Controls on primary porosity and permeability development in igneous rocks
Published:January 01, 2003
Some of the more important processes leading to the development of primary igneous porosity due to the cooling and crystallization of magma are reviewed. A distinction is made between volcanic and plutonic rocks, and crystalline and granular volcanic material. Porosity in each rock type is classified according to a proposed effective length scale and geometry into diffusive (Class D) and macroscopic flow (Class F) features. Estimated ranges in values of porosity and permeability are given for a wide selection of igneous rock types, and comparison is made with permeability variations (Δk) derived for both the continental and oceanic crust. While fracture porosity is dominant in most crystalline materials, primary porosity development may play an important role in the final (total) porosity in igneous basement. Some types of primary porosity and permeability in igneous rocks will be strongly time- and scale-dependent due to thermal effects associated with the emplacement and cooling of magmas and volcanic material. Tectonic reworking of the primary petrophysical properties of basement-forming igneous rocks may be significant in the development of regions of anisotropy and enhanced porosity.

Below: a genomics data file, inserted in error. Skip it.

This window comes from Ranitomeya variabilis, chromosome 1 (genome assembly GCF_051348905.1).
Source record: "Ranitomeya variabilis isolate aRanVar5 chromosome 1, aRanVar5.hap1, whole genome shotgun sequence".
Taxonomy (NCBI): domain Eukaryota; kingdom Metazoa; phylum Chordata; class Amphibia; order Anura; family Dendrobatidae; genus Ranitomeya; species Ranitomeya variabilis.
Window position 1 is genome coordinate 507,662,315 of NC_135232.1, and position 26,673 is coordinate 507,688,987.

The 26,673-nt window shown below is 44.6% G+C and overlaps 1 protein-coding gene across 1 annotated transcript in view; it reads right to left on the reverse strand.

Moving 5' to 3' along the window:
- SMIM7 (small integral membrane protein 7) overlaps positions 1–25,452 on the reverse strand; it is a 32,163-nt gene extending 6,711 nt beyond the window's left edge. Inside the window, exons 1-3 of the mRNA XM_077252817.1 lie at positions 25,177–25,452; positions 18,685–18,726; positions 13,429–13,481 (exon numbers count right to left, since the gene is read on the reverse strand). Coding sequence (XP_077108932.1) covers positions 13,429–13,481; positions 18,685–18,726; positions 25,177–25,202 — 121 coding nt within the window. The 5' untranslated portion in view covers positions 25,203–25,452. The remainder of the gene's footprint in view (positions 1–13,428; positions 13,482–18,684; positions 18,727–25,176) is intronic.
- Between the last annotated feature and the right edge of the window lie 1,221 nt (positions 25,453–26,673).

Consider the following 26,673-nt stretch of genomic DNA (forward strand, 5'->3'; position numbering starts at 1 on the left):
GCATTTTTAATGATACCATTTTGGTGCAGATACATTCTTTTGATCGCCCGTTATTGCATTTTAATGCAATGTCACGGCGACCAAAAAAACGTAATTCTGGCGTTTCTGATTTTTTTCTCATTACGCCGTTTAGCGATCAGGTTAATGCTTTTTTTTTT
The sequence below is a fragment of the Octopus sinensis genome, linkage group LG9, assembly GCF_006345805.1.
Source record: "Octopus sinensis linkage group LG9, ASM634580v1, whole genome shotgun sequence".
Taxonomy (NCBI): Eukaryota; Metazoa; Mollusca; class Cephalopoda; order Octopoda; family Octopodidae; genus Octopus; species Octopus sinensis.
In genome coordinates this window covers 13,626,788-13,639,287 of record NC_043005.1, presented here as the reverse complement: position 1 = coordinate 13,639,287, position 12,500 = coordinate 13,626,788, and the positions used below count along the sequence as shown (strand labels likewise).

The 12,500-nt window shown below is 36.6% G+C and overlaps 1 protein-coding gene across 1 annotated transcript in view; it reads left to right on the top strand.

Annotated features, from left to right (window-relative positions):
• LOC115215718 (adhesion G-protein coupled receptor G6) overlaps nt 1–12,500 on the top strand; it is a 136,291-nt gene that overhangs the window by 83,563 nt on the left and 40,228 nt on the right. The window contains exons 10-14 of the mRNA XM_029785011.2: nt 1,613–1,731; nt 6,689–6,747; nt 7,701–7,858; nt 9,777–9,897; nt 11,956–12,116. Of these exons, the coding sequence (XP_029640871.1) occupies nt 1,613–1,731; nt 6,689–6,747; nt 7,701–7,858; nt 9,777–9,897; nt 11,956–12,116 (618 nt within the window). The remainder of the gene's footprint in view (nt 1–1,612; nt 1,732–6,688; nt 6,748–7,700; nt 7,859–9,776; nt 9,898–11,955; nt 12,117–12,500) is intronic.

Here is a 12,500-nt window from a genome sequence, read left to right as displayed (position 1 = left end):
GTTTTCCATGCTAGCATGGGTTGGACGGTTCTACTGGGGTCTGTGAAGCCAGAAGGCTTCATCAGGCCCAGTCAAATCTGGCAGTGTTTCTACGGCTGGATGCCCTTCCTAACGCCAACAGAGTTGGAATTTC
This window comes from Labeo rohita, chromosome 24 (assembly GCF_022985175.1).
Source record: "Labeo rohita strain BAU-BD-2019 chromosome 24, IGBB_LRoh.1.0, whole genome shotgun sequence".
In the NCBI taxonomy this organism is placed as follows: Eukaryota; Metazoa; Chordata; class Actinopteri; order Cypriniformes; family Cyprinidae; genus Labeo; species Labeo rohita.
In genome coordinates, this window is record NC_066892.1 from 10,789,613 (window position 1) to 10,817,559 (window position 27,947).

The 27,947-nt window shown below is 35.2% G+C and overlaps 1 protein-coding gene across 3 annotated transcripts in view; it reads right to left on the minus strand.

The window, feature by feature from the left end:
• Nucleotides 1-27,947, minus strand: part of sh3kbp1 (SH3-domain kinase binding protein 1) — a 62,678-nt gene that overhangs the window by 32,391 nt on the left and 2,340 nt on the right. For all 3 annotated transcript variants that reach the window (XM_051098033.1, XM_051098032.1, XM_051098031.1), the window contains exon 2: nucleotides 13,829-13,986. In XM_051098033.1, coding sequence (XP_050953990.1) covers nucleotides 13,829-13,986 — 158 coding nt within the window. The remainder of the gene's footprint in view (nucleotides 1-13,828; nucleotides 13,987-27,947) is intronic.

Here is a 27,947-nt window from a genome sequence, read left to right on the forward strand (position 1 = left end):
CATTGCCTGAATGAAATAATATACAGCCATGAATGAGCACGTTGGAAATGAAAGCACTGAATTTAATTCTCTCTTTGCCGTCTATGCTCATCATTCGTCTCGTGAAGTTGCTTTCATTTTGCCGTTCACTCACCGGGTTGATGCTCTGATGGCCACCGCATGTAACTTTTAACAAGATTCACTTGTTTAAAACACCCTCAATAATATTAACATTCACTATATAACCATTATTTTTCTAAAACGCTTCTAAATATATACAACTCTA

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Hydrocarbons in Crystalline Rocks
‘Commercial oil deposits in basement rocks are not geological “accidents” but are oil accumulations which obey all the rules of oil sourcing, migration and entrapment; therefore in areas of not too deep basement, oil deposits within basement rocks should be explored with the same professional skill and zeal as ccumulations in the overlying sediments’, Landes et al. (1960), AAPG Bulletin.
Given that most OPEC countries are currently at or within 5% Production capacity, there is a growing need to look for ‘new oil’ and other hydrocarbons in non-traditional sources.
While oil and gas fields in crystalline basement are still discovered mostly by accident, as shown in this book, such reservoirs can be very prolific, especially if the basement rock is highly faulted or fractured. The chapters in this volume cover a diverse range of topics related broadly to the theme of hydrocarbons in crystalline rocks, and challenge explorationists’ definition of basement rock, which needs to be less narrow and more responsive to new geological ideas.